Just outside Golela, I turn my 4×4 rental left onto the N2 and head south for Durban. I could probably make Durban before nightfall, driving along the 500 km of good motorway, but I decide to stop en route. There’s a game reserve at Mkuze but I want to gain some time so choose to stop at the Hluhluwe-Umfolozi Park. The other option is to go west to St Lucia Estuary, but I don’t want to go too far from the N2. After taking the Hluhluwe off-ramp, I turn right at the stop street and cross over the freeway. After about 14 km along a tar road, I arrive at the memorial gate and steer my 4×4 hire through the entrance to the reserve.
Established in 1895, Hluhluwe Umfolozi Game Reserve is the oldest game reserve in Africa and covers about 96 000 hectares. It’s contains an amazing variety of fauna and flora and is famous for having rescued the black rhino from extinction. On the drive into the reserve I see giraffes, zebra and loads of buck. There are some rhino around but I keep my distance, as I have heard stories of rhinos charging cross border car rental vehicles. I don’t know whether it’s true or not but I am not going to risk it. I spot some vultures sitting on top of a tree, no doubt waiting for their supper. I am spending the night in a camp on top of a hill in the centre of the park. The views are to die for. That evening I go on a 2-hour night drive and am incredibly lucky to see a leopard with its kill (a warthog) up a tree.
The next day, I drive slowly for 17 kilometres until I reach the Nyalazi gate. There I turn my trusty 4×4 rental right onto the R618 towards Mtubatuba and get onto the N2 again, direction Durban, which is less than 300 kilometres away. The Valley of a Thousand Hills is formed around the Mnegni River and its tributaries and as I drive along the lush coast road, I begin to understand how this landscape so inspired Alan Paton. The magic of these hills is almost tangible and so I stop from time to time to appreciate the beauty and enjoy a coffee.
It’s almost nightfall when I pull my cross border car rental into Durban. The next morning I join the hordes of sun worshippers on Durban beachfront. I play in the water, pretend to get eaten by sharks, eat pineapple on a stick, and watch the dolphin show. I even take time to watch one of the beautiful sand sculptors at work. I can’t resist a little twirl in a rickshaw, and then round off my day with the dodgy pleasures of Durban’s Minitown.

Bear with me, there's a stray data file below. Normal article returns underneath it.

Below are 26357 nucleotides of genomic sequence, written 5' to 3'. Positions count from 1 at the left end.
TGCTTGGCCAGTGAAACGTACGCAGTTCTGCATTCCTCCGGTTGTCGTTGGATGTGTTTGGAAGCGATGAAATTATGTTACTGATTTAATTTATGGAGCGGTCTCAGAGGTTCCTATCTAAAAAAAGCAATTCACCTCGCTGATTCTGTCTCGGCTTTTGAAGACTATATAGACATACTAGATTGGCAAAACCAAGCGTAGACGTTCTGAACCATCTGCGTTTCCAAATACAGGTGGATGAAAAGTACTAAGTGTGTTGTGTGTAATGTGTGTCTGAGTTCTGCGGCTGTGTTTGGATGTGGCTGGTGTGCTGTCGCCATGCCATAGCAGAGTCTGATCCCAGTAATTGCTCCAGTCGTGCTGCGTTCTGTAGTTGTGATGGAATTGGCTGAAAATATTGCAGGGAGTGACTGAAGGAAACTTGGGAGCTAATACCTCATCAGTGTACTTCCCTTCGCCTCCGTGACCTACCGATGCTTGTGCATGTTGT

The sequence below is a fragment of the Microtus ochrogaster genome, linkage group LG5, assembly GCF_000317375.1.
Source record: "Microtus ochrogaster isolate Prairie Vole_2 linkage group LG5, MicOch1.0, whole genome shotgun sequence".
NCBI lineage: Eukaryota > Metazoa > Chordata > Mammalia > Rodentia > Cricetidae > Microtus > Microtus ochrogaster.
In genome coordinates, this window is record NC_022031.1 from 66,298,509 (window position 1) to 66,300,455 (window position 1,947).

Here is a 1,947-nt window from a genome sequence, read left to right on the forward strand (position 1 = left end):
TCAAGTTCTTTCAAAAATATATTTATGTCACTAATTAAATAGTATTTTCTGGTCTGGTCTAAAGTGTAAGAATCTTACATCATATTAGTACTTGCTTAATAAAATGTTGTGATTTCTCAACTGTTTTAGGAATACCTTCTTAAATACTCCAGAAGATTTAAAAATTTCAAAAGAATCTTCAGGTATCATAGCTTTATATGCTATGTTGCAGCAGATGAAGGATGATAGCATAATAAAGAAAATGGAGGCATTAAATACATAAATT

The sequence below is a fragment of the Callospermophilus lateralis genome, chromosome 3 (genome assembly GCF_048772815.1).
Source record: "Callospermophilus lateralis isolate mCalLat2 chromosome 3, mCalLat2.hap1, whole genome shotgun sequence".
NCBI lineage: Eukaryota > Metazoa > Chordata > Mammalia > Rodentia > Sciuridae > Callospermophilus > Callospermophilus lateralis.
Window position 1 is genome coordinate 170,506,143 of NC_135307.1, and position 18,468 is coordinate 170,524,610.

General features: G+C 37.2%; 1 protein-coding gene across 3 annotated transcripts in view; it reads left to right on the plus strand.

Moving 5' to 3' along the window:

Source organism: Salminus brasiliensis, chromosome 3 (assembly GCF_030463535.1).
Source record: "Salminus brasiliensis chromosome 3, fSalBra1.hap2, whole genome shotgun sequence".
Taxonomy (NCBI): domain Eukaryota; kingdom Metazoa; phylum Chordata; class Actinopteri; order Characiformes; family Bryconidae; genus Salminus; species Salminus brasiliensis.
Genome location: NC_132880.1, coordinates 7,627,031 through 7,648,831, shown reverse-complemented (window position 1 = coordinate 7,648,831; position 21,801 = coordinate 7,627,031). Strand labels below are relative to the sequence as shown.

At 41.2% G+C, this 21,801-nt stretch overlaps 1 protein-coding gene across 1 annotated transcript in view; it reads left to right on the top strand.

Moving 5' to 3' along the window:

But, after a good night’s sleep, I am pleased to be on my way – my 4×4 rental and I aren’t made for city life. I take the N3 past Pietermaritzburg and Hilton until I reach the R617 off ramp at Merrievale (Southern Drakensberg). I then turn left onto the R617 to Underberg where I turn right to Himeville. I fill up with fuel and restock my supplies in Himeville. About 9 kilometres out of the town, I reach a crossroads where I turn left onto a gravel road that leads to the Sani Pass.
The Sani Pass is the highest pass road in South Africa and was originally developed as a bridal path in 1913. The first vehicle negotiated the path in 1948 when it was no more than a donkey track. Although the road has been upgraded, I am still glad that I am driving a 4×4 hire vehicle as the pass snakes its way up the Drakensberg escarpment. The driving is quite tiring. I have to navigate around zigzag curves and hairpin turns. By the time I reach the South African border post I have climbed more than a kilometre! At the South African border I am astonished when the officials tell me that the Lesotho post is closed for the day, so they’ll just give me the stamp – but apparently this is fairly common. Under 21 car hire has made the continent of Africa accessible to youngsters from around the globe and they often stand amazed at our supposed lack of fanfare where official business is concerned.
The road behind the South African border post is extremely steep and rocky. Greatly relieved to have good traction and four wheel drive, I drive slowly and take care to brake and accelerate smoothly. I am not surprised at the names given to some of tight turns in the road – ‘Suicide Bend’, ‘Ice Corner’ and ‘Big Wind Corner’ to name but a few. About eight kilometres after leaving the South Africa, I reach the summit (at 2874 m) and direct my 4×4 rental in the direction of the Lesotho border crossing.